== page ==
All of his friends must be devastated to hear of the death of Noah Stewart, one of the leading members of our loose group of fans of Golden Age detective stories.
His family announced this week that he had died of lung cancer – he was diagnosed in August.
He was one of the kindest, funniest and most knowledgeable people on the Internet. I never met him IRL, but he was very much a friend. We both contributed to the Curtis-Evans-edited Murder in the Closet, and I tried hard to persuade him to come to the Edgar Awards ceremony this year when the book was nominated – I so hoped to have the chance to meet him and take him out to lunch. But it didn’t happen.
But we continued to exchange messages till quite recently: he always had something cheering to say, and we shared an unlikely interest in Patricia Wentworth – he wrote the most perceptive piece ever about her. And he let me have Miss Silver when a group of us chose our favourite detectives to write about – this is what I said then:
And first I need to say a big thank you to Noah Stewart of Noah’s Archives, because he claimed Miss Silver for his list, then generously said that I could have her. That was particularly good of him because he has written brilliantly on Wentworth’s Silver books before now, and even did a marvellous post on her clothes (!of all things – but I don’t claim copyright on that particular subject). I strongly recommend reading both these posts before I move in to trivialize the subject of Miss S, by comparing her with Miss Marple.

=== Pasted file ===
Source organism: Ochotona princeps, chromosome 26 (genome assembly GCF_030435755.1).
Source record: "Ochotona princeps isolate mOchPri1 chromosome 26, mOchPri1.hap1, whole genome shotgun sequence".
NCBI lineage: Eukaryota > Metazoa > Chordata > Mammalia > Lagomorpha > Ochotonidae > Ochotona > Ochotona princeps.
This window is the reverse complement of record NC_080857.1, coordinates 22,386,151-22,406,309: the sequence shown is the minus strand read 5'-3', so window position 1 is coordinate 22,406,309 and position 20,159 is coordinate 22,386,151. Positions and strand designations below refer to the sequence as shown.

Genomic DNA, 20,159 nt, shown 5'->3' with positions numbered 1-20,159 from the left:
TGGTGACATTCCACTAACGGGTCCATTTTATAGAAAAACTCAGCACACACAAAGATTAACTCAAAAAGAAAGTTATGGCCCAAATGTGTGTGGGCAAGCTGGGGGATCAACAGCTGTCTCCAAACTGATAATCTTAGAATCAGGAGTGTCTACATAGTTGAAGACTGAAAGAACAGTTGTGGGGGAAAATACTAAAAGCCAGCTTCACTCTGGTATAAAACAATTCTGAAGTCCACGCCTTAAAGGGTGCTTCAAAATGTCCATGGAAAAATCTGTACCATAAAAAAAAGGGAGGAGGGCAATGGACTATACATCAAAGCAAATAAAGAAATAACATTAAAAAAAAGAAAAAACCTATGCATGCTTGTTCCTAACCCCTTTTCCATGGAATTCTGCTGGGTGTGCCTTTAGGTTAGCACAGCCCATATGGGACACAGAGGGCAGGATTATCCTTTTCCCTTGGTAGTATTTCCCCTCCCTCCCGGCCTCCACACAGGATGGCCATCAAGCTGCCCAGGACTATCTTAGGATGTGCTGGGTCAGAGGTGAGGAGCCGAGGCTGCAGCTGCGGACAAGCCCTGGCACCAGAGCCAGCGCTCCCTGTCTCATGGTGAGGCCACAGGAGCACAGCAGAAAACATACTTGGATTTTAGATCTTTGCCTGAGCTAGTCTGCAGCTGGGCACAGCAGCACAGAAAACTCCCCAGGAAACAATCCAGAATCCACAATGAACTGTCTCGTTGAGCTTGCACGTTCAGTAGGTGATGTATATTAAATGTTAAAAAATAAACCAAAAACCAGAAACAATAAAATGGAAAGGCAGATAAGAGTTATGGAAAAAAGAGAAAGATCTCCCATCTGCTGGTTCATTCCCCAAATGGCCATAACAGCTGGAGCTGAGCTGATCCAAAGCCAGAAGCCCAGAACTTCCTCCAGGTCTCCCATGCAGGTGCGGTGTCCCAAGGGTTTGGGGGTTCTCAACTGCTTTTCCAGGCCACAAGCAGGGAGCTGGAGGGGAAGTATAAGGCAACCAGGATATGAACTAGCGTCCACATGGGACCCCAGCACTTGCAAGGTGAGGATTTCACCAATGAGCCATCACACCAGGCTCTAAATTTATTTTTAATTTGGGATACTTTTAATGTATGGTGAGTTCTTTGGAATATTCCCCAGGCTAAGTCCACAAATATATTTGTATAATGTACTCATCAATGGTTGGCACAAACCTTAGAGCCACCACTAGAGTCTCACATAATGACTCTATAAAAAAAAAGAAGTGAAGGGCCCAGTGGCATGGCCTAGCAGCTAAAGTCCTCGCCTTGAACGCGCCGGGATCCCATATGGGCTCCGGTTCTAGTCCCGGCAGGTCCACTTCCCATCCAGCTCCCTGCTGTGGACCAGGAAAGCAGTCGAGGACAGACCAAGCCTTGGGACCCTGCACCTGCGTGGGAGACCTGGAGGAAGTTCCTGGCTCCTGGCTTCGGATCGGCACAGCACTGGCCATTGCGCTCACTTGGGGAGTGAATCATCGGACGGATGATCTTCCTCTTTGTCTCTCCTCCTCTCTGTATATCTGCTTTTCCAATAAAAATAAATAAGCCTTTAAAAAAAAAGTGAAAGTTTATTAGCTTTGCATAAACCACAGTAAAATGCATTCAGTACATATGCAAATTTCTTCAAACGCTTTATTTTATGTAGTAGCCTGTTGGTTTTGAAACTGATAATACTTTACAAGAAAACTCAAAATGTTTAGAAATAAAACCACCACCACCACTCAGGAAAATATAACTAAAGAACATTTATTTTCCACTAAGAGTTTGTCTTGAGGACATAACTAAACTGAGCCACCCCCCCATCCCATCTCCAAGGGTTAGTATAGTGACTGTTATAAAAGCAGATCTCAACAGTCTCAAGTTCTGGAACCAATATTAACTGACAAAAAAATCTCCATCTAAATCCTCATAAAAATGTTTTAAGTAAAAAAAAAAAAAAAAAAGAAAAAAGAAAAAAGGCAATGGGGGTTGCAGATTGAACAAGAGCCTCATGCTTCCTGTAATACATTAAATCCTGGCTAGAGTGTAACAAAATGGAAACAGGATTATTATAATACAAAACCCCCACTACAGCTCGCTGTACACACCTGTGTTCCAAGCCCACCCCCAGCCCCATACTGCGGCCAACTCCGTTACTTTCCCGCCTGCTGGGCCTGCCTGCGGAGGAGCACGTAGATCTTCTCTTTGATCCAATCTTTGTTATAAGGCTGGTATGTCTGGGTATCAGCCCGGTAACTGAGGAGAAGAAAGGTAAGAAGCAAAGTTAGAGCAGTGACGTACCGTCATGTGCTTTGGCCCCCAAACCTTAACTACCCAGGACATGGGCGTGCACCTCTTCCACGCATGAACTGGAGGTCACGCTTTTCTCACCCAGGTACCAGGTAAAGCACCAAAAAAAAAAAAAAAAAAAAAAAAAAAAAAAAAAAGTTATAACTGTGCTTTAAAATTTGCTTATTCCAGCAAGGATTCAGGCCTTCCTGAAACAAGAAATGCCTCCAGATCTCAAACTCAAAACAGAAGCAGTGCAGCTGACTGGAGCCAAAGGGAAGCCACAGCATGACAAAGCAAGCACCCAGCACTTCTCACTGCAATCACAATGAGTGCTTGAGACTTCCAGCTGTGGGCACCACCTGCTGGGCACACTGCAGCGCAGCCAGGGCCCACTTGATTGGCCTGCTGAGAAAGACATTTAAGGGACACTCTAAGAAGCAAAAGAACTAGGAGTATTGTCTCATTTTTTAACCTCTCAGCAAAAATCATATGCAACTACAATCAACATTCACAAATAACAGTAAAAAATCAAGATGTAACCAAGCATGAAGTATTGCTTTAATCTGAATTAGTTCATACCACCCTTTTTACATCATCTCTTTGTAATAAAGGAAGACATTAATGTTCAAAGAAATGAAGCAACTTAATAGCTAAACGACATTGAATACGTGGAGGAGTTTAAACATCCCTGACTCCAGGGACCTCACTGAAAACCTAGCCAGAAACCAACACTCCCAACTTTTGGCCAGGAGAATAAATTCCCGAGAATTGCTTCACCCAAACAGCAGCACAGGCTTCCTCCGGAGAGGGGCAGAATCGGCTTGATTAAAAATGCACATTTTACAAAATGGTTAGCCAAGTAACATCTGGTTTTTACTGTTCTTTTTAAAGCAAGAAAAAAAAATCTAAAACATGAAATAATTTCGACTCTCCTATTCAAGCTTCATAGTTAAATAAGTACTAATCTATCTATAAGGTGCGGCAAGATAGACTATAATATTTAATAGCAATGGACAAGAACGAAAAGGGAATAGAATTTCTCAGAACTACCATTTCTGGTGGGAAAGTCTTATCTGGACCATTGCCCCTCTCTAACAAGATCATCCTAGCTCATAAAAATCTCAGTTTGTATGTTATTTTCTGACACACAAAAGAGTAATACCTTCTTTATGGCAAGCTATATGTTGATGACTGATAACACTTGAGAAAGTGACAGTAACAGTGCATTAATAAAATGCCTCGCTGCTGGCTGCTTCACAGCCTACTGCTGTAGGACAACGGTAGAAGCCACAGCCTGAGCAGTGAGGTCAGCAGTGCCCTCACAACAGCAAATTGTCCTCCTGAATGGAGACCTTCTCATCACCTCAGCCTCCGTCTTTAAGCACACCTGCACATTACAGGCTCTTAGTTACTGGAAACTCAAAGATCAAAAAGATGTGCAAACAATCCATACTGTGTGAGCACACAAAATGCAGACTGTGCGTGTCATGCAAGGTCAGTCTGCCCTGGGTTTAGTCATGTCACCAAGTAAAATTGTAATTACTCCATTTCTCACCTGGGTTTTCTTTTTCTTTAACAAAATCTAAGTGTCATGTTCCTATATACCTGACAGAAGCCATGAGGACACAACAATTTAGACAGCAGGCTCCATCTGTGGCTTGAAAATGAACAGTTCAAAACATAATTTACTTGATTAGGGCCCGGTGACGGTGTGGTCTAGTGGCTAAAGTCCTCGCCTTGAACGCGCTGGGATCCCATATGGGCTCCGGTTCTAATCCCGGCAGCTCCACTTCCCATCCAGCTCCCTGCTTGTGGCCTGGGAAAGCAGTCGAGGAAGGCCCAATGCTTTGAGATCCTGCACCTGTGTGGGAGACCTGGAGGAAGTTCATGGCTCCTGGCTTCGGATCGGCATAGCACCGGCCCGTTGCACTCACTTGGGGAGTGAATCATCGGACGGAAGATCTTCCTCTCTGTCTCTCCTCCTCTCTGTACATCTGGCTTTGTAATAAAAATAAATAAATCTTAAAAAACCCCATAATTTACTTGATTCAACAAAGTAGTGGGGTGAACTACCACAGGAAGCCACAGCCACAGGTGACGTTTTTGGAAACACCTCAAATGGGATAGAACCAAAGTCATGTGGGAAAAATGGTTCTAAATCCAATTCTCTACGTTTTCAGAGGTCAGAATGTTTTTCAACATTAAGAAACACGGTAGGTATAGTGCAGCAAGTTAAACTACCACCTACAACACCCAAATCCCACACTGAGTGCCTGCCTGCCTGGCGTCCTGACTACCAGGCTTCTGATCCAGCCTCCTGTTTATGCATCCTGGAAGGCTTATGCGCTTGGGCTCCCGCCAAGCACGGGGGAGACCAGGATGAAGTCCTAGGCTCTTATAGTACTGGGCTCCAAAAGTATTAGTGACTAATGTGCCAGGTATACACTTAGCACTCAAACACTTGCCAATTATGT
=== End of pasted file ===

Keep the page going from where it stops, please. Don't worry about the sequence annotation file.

He kindly once told me that he always knew when I had given a plug for that Wentworth piece, because he would see a spike in the viewing figures.
The only thing wrong with Noah’s Archives, his wonderful blog, was that he didn’t post often enough: I’m sure all of us were the same, rushing over there to read whenever he did come up with something.
I will miss him so much: no more helpful comments and links and messages and files turning up in dropbox, no more tipoffs to great clothes scenes in books, no more of our discussions on what (I think he invented this phrase) he called ‘brownstone mysteries’, those New York stories we both liked to read.
I know all our group will feel the same. He will not be forgotten. Condolences to his family and friends.